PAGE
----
The United Soybean Board (USB) announced the award of $1.1 million to the Purdue University Food Entrepreneurship and Manufacturing Institute (FEMI), in partnership with the University of Arkansas and the University of Missouri, for a joint project that is working to build infrastructure and connectivity for small- and medium-scale processing of soy-based value-added products.
The project is co-funded by the Foundation for Food and Agriculture Research, a federal organization that supports research activities focused on addressing key agriculture problems including plant health and production, agricultural economics and rural communities, and agricultural and food security.
Dharmendra Mishra, associate professor and director of FEMI, will lead the project that was born out of a national discussion on the soybean value chain.
Fellow Purdue team members for the grant are Senay Simsek, department head and professor of food science; Katy Rainey, associate professor of agronomy; and Karen Hudson, a USDA-ARS research and molecular biologist.
Beginning Oct.1 with a planned one-year time frame, the project will focus on phenotyping for compositional traits in novel value-added applications, trials to eliminate pressure on small- to medium-scale industry sectors and final product quality and sensory evaluations.
“Soybeans currently produce the highest protein yields per unit area compared to all other plant-based sources,” Mishra said.
“The major challenge is that quality issues with flavor and functionality have impacted the utilization of currently available soybean protein products for food.”
Students process produce in the Skidmore Lab located in the Nelson Hall of Food Science. (Purdue University Agricultural Communications photo)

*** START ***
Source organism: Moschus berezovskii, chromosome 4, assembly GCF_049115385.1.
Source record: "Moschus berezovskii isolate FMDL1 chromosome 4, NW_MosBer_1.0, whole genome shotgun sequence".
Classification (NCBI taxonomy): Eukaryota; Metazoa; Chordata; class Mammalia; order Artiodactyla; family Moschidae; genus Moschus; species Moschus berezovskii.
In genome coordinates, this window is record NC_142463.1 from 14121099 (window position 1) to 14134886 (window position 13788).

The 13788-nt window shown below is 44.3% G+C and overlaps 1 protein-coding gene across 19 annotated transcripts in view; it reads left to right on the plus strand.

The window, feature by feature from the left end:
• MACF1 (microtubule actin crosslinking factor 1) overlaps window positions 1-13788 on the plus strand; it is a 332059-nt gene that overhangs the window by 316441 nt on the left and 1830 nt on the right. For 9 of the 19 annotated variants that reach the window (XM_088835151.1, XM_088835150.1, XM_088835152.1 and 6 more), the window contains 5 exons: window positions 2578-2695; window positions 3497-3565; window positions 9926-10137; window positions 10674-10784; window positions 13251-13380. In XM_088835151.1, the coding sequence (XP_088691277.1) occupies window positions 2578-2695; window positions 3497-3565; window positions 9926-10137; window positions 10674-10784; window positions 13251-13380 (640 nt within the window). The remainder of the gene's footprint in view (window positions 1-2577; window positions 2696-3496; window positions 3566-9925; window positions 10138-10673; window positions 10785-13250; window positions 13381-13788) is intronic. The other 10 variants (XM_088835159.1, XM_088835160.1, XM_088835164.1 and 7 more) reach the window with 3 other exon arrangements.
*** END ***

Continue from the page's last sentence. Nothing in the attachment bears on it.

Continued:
The global demand for soy protein isolate/concentrate is expected to increase 80 times, while the global meat substitute market is expected to be worth $140 billion by 2029, Mishra said. Increased soy production for renewable diesel production is expected to increase by 10% over the next three years.
“There was a critical need to help the soybean farmers and soy processors. Our project proposes to solve the bottleneck of small- and medium-scale processing and facilitate the scale-up of identity preserved (IP) systems through our multistate team,” Mishra said.
“Our project fits in the overall strategic vision of the connectivity for soy users to the market.”
Simsek said this type of highly interdisciplinary work requires collaboration and coordinated efforts with researchers and scientists from different disciplines across institutions.
“Soy-based products have continued to grow over the past years and are expecting continued growth into the future,” Simsek said. “With this grant, Purdue Food Science will be a hub for research, development and education that will make connections and bridge the gaps between growers, breeders, researchers, students, the food industry and consumers.”
Purdue’s Skidmore Sales and Distributing Food Product Development Laboratory and Pilot Plant enable stakeholders to come together and develop new soy-based products using state-of-the-art manufacturing processes to further initiatives in plant-powered protein, refinement into oils, and powders and other value-added products, Mishra said.
Purdue will also offer sensory testing and assessment of consumer acceptance of soy products through Food Sciences’ sensory lab.